Uit: Arlington Park
“All night the rain fell on Arlington Park.
The clouds came from the west: clouds like dark cathedrals, clouds like machines, clouds like black blossoms flowering in the arid starlit sky. They came over the English countryside, sunk in its muddled sleep. They came over the low, populous hills where scatterings of lights throbbed in the darkness. At midnight they reached the city, valiantly glittering in its shallow provincial basin. Unseen, they grew like a second city overhead, thickening, expanding, throwing up their savage monuments, their towers, their monstrous, unpeopled palaces of cloud.
In Arlington Park, people were sleeping. Here and there the houses showed an orange square of light. Cars crept along the deserted roads. A cat leapt from a wall, pouring itself down into the shadows. Silently the clouds filled the sky. The wind picked up. It faintly stirred the branches of the trees, and in the dark, empty park the swings moved back and forth a little. A handful of dried leaves shuffled on the pavement. Down in the city there were still people on the streets, but in Arlington Park they were in their beds, already surrendered to tomorrow. There was no one to see the rain coming, except a couple hurrying down the silent streets on their way back from an evening out.
“I don’t like the look of that,” said the man, peering up. “That’s rain.”
The woman gave an exasperated little laugh.
“You’re the expert on everything tonight, aren’t you?” she said.
They let themselves into their house. The orange light showed for an instant in their doorway and was extinguished again.
On Arlington Rise, where the streetlamps made a tunnel of hard light and the road began its descent down into the city, the wind lifted stray pieces of litter and whirled them around. Further down, the black sky sagged over the darkened shop-fronts. An irascible gust made the signs rattle against the windows. From here the city could be seen, spread out below in the half-splendour of night. A brown haze stood above it. In its heaped centre, cranes and office blocks and the tiny floodlit spires of the cathedral stood out in the dark against the haze. Red and yellow lights moved in little repeating patterns as though they were the lights of an intricate mechanism. All around it, where the suburbs extended to the north and the east, brilliant fields of light undulated over the blackened landscape.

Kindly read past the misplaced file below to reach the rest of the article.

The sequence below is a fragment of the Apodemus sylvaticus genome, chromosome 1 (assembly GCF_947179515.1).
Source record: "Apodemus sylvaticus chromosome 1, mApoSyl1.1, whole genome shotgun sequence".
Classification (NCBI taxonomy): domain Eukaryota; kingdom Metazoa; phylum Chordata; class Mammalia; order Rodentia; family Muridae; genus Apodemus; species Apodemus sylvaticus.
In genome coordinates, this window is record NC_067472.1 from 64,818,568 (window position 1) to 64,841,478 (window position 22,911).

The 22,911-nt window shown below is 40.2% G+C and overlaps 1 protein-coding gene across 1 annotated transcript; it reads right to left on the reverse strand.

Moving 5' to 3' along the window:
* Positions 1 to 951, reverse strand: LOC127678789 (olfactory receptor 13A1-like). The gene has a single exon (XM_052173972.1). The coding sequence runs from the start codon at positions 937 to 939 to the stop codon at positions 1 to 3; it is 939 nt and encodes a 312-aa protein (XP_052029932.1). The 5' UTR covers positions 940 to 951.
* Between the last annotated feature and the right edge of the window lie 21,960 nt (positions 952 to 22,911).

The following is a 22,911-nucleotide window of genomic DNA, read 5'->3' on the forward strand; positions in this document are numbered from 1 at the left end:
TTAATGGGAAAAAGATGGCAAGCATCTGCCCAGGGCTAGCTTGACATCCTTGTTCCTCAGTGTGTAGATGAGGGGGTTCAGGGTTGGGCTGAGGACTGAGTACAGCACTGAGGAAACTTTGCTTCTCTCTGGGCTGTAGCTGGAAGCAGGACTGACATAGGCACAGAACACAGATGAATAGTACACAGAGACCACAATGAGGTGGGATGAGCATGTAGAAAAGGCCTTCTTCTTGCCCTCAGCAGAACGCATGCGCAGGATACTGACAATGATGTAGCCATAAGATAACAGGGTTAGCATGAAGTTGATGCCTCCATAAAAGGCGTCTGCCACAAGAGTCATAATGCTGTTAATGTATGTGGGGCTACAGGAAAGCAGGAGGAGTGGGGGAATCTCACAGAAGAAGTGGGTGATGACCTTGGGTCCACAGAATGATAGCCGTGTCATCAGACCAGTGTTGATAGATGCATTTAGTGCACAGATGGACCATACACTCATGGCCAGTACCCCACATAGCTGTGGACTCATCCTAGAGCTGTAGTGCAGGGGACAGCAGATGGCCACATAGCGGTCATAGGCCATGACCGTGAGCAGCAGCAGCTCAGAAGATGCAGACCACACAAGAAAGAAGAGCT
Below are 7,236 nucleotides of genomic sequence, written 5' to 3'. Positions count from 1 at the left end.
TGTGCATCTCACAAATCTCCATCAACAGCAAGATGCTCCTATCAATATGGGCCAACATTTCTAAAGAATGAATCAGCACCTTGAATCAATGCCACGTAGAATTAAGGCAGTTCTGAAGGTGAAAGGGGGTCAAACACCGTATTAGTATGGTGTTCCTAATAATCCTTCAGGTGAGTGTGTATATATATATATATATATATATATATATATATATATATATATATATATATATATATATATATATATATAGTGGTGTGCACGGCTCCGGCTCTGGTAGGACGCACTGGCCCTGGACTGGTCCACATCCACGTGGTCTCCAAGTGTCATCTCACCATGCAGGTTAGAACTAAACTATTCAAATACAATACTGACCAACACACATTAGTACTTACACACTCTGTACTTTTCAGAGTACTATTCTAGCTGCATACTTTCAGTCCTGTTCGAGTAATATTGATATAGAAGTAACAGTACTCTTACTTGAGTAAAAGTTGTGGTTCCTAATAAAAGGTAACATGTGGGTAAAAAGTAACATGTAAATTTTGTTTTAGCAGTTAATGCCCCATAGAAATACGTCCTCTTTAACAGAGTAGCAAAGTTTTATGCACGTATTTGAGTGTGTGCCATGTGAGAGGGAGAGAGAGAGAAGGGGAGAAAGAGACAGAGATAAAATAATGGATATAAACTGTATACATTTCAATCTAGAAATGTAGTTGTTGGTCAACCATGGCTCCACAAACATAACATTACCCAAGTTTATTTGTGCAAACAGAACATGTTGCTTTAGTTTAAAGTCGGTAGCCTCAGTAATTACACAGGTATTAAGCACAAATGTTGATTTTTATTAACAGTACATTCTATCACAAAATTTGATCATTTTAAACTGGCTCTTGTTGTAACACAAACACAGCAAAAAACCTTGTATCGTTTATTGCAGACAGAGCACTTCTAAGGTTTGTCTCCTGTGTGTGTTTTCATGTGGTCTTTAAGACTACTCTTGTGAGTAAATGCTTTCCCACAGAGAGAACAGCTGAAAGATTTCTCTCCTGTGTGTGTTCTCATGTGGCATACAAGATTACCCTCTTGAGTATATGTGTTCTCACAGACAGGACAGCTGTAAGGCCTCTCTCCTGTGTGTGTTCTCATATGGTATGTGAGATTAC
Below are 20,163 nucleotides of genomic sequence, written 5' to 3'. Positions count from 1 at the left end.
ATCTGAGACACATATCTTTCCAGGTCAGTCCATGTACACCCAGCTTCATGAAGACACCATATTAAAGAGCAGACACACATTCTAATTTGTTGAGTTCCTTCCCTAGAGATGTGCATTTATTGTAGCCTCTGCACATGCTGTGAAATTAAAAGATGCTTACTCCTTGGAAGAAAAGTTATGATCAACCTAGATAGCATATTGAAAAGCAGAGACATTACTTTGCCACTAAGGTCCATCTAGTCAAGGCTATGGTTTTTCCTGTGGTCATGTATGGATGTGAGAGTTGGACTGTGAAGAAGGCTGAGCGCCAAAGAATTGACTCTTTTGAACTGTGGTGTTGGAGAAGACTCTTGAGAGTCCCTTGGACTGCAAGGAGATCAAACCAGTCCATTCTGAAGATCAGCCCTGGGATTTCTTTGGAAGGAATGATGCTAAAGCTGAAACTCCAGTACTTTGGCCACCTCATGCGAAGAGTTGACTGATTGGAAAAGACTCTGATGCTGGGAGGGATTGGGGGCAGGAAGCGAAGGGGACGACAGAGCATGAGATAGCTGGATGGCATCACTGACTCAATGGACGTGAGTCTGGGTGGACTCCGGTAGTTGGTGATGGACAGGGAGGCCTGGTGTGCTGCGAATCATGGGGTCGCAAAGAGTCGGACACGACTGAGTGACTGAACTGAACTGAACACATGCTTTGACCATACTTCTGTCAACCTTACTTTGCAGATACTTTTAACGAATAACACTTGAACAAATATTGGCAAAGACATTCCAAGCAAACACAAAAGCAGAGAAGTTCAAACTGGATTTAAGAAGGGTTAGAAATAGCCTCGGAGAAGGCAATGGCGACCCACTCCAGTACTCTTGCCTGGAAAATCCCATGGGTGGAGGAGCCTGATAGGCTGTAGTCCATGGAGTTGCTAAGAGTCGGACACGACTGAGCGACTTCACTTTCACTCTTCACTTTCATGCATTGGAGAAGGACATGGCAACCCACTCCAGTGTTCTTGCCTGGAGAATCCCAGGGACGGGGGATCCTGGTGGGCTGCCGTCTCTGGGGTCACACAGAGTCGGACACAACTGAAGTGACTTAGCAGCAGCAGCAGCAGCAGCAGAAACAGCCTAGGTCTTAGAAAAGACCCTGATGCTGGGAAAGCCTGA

In the centre of the city the pubs and restaurants were closed, but people were queuing outside the nightclubs. When the rain started to fall, a few of the girls shrieked and held their handbags over their heads. The boys laughed uneasily. They hunched their shoulders and put their hands in their pockets. The drops fell from the fathomless darkness and came glittering into the orange light. They fell on the awning of the Luna nightclub and twisted in the beams of the streetlamps. They fell into the melancholy, stained fountain in the square, where men in T-shirts sat with cans of lager and hooded boys made graceful circles in the dark on their skateboards. There were people milling in doorways, shrieking girls in stilettos, boys with sculpted hair, middle-aged men furtively carrying things in plastic bags. A woman in a tight raincoat tick-tacked hurriedly along the pavement, talking into her mobile phone.”
Oh, maar het is vies!
– dit kleine tankstation,
met olie doordrenkt, met olie doorweekt
tot een verontrustende, totaal
Wees voorzichtig met die lucifer!
Vader draagt een vies,
met olie doordrenkt apenpak
dat hem in de oksels snijdt,
en een aantal snelle en brutale
en smerige zonen helpen hem
(het is een familietankstation),
allemaal echt door en door vuil.
Wonen ze in het station?
Het heeft een betonnen veranda
achter de pompen, en daarop
een partij vervormd en vet-
op de rieten bank
een vuile hond, heel behaaglijk.
Enkele stripboeken bieden
de enige kleurtint-
van een bepaalde kleur. Ze liggen
op een groot donker kleedje,
gedrapeerd over een krukje
(onderdeel van de set), naast
een grote ruige begonia.
Waarom die vreemde plant?
Waarom het krukje?
Waarom, oh waarom, het kleedje?
(Geborduurd in madeliefjessteek
met margrieten, denk ik,
en zwaar van grijs haakwerk.)
Iemand heeft het kleedje geborduurd.
Iemand geeft de plant water,
of oliet hem misschien. Iemand
schikt de rijen blikken
zodat ze zachtjes zeggen:
tegen uiterst gespannen auto’s.
Iemand houdt van ons allemaal.
Vertaald door Frans Roumen